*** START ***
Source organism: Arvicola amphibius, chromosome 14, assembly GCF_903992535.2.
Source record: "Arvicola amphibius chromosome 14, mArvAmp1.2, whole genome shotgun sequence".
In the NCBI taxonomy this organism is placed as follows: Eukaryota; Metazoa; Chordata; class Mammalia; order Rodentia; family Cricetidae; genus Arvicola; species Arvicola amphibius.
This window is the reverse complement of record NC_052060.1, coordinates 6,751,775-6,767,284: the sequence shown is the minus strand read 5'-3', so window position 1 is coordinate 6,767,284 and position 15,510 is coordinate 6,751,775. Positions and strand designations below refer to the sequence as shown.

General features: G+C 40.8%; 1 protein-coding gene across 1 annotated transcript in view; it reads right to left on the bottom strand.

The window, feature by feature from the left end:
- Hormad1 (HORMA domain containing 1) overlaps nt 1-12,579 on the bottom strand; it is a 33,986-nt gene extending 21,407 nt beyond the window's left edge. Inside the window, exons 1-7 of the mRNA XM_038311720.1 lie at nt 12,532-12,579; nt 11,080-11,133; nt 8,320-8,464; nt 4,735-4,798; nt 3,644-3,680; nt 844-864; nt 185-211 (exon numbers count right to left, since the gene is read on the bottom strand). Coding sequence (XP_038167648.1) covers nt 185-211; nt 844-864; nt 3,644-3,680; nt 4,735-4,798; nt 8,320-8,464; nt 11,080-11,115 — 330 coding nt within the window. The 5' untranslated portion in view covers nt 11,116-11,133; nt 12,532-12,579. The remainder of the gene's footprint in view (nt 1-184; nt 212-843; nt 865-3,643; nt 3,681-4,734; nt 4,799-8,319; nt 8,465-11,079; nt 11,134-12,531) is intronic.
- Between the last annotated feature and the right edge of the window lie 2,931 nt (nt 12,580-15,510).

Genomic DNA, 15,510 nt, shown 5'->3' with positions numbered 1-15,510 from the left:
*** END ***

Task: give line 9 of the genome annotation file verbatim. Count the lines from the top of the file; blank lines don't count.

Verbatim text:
Genomic DNA, 15,510 nt, shown 5'->3' with positions numbered 1-15,510 from the left: